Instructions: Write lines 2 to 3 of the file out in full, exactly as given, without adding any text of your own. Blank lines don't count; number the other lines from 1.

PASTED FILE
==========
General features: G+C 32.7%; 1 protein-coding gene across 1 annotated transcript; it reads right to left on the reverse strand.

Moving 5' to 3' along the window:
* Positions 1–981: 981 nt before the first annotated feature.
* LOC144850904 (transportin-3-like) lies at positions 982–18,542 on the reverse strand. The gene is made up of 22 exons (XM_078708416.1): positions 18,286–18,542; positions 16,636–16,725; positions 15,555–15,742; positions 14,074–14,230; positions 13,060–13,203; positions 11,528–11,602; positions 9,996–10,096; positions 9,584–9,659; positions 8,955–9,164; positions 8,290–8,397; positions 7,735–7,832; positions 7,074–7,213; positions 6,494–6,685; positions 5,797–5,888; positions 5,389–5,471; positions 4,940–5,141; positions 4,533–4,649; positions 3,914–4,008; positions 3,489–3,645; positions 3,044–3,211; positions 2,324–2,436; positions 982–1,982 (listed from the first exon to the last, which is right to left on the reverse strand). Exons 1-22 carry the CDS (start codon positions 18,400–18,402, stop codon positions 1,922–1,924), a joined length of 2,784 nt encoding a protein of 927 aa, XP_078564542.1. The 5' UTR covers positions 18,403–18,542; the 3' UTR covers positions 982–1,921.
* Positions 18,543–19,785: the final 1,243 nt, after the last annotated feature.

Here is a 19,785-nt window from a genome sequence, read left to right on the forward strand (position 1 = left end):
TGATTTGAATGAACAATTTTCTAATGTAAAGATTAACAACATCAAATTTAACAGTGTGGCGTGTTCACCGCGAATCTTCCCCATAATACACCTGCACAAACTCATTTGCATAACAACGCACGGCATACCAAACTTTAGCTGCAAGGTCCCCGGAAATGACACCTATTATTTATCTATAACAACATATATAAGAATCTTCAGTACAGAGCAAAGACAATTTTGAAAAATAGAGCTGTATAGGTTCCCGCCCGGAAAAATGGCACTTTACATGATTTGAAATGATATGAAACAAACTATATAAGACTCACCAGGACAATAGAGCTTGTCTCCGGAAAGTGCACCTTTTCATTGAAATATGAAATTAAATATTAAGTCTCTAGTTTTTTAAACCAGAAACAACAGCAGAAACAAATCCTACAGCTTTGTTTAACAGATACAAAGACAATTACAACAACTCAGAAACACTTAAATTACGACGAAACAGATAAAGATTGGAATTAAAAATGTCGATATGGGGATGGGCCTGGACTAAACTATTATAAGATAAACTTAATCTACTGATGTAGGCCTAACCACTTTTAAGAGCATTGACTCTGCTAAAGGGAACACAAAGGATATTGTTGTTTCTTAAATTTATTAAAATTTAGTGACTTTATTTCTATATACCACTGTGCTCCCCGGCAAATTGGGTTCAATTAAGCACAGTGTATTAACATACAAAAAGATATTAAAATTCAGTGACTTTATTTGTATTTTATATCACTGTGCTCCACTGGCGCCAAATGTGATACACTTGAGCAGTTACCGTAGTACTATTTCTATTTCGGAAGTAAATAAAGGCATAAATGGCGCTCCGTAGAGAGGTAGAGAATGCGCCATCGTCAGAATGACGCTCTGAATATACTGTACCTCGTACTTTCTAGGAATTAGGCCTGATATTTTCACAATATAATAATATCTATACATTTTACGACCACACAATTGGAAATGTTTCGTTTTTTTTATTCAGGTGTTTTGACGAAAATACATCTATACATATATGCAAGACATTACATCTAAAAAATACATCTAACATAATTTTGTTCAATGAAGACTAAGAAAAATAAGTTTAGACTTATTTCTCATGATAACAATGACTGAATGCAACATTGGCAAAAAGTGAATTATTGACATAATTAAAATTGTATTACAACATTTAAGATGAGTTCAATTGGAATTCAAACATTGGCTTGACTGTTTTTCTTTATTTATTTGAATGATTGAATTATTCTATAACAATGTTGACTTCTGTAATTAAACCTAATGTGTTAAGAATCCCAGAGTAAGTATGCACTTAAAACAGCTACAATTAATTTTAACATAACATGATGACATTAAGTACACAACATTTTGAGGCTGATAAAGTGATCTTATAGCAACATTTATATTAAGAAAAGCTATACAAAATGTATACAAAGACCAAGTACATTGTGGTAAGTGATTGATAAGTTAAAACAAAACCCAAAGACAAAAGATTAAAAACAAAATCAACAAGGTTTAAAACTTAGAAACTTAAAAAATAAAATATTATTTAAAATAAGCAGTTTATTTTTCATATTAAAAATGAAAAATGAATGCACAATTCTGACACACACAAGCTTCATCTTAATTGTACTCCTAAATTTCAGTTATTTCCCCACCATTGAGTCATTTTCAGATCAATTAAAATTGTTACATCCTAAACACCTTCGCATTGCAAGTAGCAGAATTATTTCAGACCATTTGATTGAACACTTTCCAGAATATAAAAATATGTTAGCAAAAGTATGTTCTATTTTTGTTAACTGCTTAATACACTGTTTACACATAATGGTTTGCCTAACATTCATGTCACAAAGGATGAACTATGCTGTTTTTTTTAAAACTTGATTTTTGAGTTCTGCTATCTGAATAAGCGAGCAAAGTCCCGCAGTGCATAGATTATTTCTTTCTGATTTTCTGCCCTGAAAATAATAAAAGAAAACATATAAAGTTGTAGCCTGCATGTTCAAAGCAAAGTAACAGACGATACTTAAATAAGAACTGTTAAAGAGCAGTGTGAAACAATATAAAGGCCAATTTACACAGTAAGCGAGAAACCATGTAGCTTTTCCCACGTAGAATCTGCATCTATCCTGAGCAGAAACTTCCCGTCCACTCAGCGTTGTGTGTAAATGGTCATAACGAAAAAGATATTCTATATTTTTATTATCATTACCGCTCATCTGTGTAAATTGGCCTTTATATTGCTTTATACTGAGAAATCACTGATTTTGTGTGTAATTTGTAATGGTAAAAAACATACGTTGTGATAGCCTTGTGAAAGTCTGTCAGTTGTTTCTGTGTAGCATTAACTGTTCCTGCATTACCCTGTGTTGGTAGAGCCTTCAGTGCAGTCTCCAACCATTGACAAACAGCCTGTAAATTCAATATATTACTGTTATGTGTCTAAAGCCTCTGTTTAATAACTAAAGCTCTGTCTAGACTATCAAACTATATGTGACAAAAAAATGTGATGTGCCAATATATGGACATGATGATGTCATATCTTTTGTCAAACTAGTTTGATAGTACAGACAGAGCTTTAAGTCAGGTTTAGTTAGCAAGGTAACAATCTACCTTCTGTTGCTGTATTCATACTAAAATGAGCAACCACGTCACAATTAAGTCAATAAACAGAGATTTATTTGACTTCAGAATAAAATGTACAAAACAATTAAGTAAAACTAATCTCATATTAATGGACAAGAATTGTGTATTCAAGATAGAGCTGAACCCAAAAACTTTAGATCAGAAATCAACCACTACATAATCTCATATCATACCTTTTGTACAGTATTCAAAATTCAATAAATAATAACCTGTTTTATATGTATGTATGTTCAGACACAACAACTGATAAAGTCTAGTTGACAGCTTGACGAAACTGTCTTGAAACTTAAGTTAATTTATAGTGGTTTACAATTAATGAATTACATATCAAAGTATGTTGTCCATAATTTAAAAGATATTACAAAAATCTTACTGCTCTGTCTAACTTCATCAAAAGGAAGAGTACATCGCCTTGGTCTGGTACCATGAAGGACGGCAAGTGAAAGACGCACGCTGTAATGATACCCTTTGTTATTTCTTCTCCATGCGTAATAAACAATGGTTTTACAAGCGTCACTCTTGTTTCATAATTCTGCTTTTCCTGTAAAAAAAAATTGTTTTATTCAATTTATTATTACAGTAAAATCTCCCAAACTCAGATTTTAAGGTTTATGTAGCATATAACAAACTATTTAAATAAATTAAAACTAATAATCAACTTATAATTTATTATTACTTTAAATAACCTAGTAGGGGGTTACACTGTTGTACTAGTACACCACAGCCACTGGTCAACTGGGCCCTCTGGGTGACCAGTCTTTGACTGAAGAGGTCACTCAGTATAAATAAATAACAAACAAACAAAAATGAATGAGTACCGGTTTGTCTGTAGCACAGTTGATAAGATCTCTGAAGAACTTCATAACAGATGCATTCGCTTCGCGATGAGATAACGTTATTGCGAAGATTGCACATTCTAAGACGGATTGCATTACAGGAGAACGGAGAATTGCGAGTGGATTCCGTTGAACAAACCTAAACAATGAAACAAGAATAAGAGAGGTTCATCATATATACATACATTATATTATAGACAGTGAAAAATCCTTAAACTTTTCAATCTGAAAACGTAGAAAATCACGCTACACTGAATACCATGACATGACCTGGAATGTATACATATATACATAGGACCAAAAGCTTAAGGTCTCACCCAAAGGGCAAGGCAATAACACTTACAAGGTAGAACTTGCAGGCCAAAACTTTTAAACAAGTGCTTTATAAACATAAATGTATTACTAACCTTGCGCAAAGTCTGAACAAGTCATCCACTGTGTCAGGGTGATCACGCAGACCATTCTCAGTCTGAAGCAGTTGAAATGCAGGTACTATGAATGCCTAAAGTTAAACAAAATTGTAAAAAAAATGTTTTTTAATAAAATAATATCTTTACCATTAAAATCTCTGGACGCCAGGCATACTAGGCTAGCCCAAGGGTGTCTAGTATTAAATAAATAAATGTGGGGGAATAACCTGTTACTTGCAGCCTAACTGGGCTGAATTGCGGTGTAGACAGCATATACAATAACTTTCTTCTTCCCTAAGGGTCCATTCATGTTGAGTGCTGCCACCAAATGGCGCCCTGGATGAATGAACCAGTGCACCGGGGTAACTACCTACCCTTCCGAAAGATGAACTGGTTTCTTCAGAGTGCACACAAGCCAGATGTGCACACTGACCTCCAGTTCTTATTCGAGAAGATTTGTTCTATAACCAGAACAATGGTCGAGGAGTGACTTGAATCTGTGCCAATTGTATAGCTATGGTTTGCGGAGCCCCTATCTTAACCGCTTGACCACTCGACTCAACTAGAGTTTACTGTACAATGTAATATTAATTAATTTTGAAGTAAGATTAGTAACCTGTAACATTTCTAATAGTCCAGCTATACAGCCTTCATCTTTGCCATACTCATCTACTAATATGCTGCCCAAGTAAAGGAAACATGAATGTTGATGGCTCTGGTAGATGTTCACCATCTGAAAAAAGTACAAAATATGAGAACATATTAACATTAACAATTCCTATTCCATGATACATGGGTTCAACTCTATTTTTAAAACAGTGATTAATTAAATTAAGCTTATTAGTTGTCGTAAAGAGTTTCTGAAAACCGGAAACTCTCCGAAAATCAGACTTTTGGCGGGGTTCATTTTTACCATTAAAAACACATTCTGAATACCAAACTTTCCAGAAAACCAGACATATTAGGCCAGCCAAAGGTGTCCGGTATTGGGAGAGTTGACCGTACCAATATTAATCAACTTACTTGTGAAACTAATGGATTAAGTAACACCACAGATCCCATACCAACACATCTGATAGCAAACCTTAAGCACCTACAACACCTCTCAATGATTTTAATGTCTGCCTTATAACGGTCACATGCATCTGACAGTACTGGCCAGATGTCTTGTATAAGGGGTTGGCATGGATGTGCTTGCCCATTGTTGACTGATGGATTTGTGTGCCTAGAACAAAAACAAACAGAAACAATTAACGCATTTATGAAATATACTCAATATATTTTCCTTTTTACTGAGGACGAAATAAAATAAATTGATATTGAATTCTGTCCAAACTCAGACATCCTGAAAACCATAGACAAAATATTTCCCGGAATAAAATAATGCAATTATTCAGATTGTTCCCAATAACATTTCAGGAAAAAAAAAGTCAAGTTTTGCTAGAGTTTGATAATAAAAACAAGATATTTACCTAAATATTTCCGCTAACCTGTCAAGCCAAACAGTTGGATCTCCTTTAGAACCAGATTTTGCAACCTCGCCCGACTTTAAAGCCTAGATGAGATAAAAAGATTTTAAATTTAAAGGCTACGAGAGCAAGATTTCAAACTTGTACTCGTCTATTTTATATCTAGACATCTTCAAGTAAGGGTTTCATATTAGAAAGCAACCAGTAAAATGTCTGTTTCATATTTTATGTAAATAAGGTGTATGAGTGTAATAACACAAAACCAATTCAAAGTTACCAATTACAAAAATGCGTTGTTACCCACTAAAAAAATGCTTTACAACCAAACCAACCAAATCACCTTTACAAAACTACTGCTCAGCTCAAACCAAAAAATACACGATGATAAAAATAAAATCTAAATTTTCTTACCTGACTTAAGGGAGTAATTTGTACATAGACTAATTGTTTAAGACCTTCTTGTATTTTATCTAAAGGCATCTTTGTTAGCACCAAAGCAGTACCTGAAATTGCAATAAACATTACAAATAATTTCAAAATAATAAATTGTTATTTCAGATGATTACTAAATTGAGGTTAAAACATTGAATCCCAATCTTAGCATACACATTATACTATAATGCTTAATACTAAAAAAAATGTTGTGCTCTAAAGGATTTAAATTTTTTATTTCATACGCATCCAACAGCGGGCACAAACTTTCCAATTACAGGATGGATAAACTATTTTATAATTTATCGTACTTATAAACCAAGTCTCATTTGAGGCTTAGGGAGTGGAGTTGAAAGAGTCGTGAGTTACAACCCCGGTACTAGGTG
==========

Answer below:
Moving 5' to 3' along the window:
* Positions 1–981: 981 nt before the first annotated feature.